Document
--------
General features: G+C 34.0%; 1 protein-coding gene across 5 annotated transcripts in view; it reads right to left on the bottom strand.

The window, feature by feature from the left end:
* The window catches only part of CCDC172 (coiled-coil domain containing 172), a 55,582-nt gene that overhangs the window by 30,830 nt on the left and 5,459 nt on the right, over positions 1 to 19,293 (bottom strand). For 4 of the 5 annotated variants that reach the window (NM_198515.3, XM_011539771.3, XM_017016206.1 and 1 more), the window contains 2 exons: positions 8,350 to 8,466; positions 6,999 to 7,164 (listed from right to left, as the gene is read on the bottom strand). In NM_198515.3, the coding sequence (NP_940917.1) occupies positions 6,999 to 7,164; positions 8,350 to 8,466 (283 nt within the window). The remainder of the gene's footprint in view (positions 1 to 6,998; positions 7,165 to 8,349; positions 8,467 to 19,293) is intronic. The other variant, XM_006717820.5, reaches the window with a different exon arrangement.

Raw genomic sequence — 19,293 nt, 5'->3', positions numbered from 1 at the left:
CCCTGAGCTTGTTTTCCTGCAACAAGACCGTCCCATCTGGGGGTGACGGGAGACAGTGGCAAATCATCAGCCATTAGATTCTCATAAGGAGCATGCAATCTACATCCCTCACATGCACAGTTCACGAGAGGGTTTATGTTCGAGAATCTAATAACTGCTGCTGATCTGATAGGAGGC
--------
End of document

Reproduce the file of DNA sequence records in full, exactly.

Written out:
General features: G+C 34.0%; 1 protein-coding gene across 5 annotated transcripts in view; it reads right to left on the bottom strand.

The window, feature by feature from the left end:
* The window catches only part of CCDC172 (coiled-coil domain containing 172), a 55,582-nt gene that overhangs the window by 30,830 nt on the left and 5,459 nt on the right, over positions 1 to 19,293 (bottom strand). For 4 of the 5 annotated variants that reach the window (NM_198515.3, XM_011539771.3, XM_017016206.1 and 1 more), the window contains 2 exons: positions 8,350 to 8,466; positions 6,999 to 7,164 (listed from right to left, as the gene is read on the bottom strand). In NM_198515.3, the coding sequence (NP_940917.1) occupies positions 6,999 to 7,164; positions 8,350 to 8,466 (283 nt within the window). The remainder of the gene's footprint in view (positions 1 to 6,998; positions 7,165 to 8,349; positions 8,467 to 19,293) is intronic. The other variant, XM_006717820.5, reaches the window with a different exon arrangement.

Raw genomic sequence — 19,293 nt, 5'->3', positions numbered from 1 at the left:
CCCTGAGCTTGTTTTCCTGCAACAAGACCGTCCCATCTGGGGGTGACGGGAGACAGTGGCAAATCATCAGCCATTAGATTCTCATAAGGAGCATGCAATCTACATCCCTCACATGCACAGTTCACGAGAGGGTTTATGTTCGAGAATCTAATAACTGCTGCTGATCTGATAGGAGGC